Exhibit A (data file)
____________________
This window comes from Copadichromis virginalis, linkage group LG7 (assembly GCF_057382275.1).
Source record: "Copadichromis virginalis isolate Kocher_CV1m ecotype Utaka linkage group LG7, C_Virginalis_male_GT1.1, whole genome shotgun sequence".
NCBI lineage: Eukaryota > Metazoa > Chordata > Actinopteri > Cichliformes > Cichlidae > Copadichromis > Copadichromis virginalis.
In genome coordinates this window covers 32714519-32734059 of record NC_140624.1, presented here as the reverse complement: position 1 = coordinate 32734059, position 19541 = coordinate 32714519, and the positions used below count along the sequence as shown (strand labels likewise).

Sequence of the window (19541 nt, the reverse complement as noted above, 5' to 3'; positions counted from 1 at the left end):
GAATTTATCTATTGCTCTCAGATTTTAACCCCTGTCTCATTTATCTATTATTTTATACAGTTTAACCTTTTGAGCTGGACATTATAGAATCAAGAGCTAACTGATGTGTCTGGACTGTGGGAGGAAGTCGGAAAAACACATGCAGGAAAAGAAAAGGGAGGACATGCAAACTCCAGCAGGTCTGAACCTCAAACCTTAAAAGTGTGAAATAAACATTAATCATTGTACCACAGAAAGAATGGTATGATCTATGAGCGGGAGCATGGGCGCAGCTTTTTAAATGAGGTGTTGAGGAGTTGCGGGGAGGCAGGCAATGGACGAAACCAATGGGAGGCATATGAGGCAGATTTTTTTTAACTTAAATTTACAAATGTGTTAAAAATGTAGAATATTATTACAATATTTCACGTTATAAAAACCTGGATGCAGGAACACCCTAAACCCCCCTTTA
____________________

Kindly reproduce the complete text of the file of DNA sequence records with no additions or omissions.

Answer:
This window comes from Copadichromis virginalis, linkage group LG7 (assembly GCF_057382275.1).
Source record: "Copadichromis virginalis isolate Kocher_CV1m ecotype Utaka linkage group LG7, C_Virginalis_male_GT1.1, whole genome shotgun sequence".
NCBI lineage: Eukaryota > Metazoa > Chordata > Actinopteri > Cichliformes > Cichlidae > Copadichromis > Copadichromis virginalis.
In genome coordinates this window covers 32714519-32734059 of record NC_140624.1, presented here as the reverse complement: position 1 = coordinate 32734059, position 19541 = coordinate 32714519, and the positions used below count along the sequence as shown (strand labels likewise).

Sequence of the window (19541 nt, the reverse complement as noted above, 5' to 3'; positions counted from 1 at the left end):
GAATTTATCTATTGCTCTCAGATTTTAACCCCTGTCTCATTTATCTATTATTTTATACAGTTTAACCTTTTGAGCTGGACATTATAGAATCAAGAGCTAACTGATGTGTCTGGACTGTGGGAGGAAGTCGGAAAAACACATGCAGGAAAAGAAAAGGGAGGACATGCAAACTCCAGCAGGTCTGAACCTCAAACCTTAAAAGTGTGAAATAAACATTAATCATTGTACCACAGAAAGAATGGTATGATCTATGAGCGGGAGCATGGGCGCAGCTTTTTAAATGAGGTGTTGAGGAGTTGCGGGGAGGCAGGCAATGGACGAAACCAATGGGAGGCATATGAGGCAGATTTTTTTTAACTTAAATTTACAAATGTGTTAAAAATGTAGAATATTATTACAATATTTCACGTTATAAAAACCTGGATGCAGGAACACCCTAAACCCCCCTTTA